The United Nations General Assembly created UN Women in July 2010 to address the challenges faced in the promotion of gender equality globally. Dan Seymour serves as UN Women Director of Strategic Partnerships, leading on multi-stakeholder partnerships to achieve Sustainable Development Goal 5: achieving gender equality.
One of these key initiatives – which Kantar is proud to support – is the Unstereotype Alliance, an industry-led group convened by UN Women to unite industry leaders, decision-makers and creatives to end harmful gender stereotypes in advertising.
Drawing on your experience, could you talk about the role of evidence and data in designing policy for gender equality?
Dan Seymour: The first question to ask when thinking about this is – what are the specificities and the relevance of data to the pursuit of gender equality versus the pursuit of anything else? In our sphere, there are three areas where we depend most heavily on data.
One is for the purposes of advocacy and mobilisation. The challenges of gender equality are predominantly political, rather than technical. What I mean by this is, there is no technical challenge to paying women the same as men for the same work: you either decide to do it or you don’t. There is no technical challenge to having equality in terms of the number of men or women in Parliament: it’s to do with nominating and voting for them.
So, in advocacy and mobilisation, data has importance in terms of getting people to understand not only the extent of the gaps we’re trying to close or the challenges we're trying to address, but the impact of those gaps. For example, the untapped economic potential, the ‘dollars left on the table’ due to the exclusion of women from the workforce. The second way we use that data is to inform policy choices. Data helps us understand the drivers of equality and inequality. It allows us to build more effective responses, and to evaluate the efficiency and effectiveness of those interventions that we undertake.
Thirdly, and in some ways most importantly, we use data as an essential accountability lever. So much of gender equality is about achieving the implementation of things that have been promised. In 1979, the vast majority of countries signed and ratified the Convention on the Elimination of All Forms Discrimination Against Women. Every country in the world is committed to the Beijing Platform for Action from 1995. And then in 2015, world leaders aligned themselves behind the Sustainable Development Goals – with the SDG5 being about achieving gender equality and empowering all women and girls. We have no shortage of reference points and standards on gender equality, the issue is action. The availability of evidence and data to show whether governments are living up to their commitments, is an essential accountability lever.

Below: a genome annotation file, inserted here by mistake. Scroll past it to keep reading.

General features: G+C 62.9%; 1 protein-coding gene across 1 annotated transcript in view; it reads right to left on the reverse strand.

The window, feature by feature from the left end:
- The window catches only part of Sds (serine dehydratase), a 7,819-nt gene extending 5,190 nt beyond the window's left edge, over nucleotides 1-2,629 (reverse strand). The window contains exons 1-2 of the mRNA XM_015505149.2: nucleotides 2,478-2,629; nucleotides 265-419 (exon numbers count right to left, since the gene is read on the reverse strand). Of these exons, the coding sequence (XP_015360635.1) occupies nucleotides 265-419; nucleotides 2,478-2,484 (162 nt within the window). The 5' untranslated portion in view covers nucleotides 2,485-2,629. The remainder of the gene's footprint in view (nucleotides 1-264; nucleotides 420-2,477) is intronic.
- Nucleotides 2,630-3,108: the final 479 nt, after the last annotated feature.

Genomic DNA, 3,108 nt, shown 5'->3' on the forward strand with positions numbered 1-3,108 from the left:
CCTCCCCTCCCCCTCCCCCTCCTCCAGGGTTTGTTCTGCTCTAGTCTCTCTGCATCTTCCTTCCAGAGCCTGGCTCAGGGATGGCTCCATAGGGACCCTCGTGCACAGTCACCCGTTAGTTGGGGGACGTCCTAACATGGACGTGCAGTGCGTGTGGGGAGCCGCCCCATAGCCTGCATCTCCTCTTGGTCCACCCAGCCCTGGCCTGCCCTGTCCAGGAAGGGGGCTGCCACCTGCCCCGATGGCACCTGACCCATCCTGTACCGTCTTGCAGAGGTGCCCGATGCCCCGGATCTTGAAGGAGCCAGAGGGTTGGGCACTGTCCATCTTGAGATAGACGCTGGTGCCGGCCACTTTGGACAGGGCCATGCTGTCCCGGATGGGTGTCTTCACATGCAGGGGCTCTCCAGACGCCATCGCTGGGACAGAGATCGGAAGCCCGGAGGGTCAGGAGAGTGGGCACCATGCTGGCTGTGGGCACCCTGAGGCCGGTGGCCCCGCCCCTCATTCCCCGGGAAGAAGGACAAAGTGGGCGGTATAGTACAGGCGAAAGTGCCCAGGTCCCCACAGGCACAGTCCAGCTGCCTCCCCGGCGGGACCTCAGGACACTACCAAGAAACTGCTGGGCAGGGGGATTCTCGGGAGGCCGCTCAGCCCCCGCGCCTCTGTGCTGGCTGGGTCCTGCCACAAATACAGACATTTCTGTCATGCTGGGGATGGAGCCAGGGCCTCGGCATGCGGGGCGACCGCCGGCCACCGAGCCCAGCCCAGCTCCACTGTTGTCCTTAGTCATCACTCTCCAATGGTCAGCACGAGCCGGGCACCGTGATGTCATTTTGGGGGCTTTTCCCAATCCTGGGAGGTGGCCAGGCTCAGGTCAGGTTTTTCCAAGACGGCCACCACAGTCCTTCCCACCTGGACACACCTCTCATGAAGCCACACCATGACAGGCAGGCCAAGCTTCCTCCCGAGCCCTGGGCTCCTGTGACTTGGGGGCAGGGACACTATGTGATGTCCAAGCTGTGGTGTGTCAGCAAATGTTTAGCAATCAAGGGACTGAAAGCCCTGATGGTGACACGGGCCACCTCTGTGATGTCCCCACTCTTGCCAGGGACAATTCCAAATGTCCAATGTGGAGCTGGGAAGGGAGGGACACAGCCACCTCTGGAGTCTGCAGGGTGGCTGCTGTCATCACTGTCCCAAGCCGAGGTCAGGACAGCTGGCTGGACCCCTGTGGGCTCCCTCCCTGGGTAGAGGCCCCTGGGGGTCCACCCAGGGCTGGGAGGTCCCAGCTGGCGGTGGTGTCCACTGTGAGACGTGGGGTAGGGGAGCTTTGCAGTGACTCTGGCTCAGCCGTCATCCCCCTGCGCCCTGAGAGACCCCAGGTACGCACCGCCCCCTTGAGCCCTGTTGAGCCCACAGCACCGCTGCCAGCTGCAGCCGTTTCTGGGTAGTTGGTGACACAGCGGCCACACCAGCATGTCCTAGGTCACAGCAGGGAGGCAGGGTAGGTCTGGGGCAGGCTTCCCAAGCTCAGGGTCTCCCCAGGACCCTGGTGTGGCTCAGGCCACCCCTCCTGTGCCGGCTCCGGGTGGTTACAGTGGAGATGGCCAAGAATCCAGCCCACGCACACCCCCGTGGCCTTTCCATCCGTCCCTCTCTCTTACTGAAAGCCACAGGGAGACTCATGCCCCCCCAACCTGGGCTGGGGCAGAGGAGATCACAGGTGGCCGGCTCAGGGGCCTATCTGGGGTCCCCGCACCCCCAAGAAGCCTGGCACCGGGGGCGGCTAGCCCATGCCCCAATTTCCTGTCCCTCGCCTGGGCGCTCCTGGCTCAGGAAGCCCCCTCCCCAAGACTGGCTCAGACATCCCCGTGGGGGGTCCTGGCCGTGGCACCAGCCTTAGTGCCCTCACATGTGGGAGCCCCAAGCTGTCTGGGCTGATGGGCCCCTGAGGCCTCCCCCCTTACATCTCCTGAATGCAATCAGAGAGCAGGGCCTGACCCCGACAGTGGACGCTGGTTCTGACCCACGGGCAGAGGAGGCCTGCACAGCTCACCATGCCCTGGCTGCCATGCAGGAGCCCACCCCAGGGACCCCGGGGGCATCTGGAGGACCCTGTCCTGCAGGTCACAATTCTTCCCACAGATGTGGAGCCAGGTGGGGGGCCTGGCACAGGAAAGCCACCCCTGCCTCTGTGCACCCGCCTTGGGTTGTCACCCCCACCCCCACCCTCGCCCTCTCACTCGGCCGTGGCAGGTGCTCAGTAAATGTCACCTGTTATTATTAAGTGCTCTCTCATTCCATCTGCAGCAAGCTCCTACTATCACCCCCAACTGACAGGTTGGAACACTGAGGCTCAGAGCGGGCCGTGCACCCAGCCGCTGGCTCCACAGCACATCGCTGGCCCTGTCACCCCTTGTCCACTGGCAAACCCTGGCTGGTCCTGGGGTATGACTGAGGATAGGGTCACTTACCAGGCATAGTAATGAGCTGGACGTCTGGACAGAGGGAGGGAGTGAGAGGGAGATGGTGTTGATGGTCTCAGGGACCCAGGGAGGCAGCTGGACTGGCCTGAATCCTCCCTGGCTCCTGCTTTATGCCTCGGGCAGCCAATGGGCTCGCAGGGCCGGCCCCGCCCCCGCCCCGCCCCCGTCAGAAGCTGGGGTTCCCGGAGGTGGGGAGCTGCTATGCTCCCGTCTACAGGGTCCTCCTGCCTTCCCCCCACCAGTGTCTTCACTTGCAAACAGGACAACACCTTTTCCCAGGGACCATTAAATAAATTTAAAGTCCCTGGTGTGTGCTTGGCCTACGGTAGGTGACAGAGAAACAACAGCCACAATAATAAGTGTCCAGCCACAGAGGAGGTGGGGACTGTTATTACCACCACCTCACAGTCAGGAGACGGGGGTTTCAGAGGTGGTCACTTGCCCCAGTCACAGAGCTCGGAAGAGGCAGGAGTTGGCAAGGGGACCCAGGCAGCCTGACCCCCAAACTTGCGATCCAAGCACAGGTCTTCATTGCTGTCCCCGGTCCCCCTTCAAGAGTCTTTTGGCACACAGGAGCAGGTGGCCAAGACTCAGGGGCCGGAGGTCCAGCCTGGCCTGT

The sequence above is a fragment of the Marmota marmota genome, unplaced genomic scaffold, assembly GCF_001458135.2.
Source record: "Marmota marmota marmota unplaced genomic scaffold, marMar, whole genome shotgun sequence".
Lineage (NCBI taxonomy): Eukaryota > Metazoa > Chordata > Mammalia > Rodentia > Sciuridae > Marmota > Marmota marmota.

It’s important to note that there are also some specific issues related to gender in this question of evidence and the role it can play. One is that people’s attitudes and beliefs in relation to gender can be spectacularly stubborn. It is hard to shift beliefs about the innate nature of men and women, of masculinity and femininity, that we have grown up with, and been socialised in. Challenging those attitudes and changing those views is hard. Sometimes evidence and data about gender equality are not enough, but they are the best tools we have.
Alongside this stubbornness of beliefs, there’s also a situation where people disengage slightly as they believe they understand the issue of gender inequality, without fully appreciating the depth and scale of the challenges. Presenting people with data, for example, on the economic costs of inequality, or the prevalence of violence against women, or the paucity of women's voices in leadership around the world: this drives home the breadth of the challenge.
For the full conversation including Dan’s perspective on the power of evidence in designing effective gender policy, the imperative to apply a gender lens to the data we have, and the powerful potential for development through investing in women and girls, download Kantar Public’s latest edition of PUBLIC journal: Policy for parity.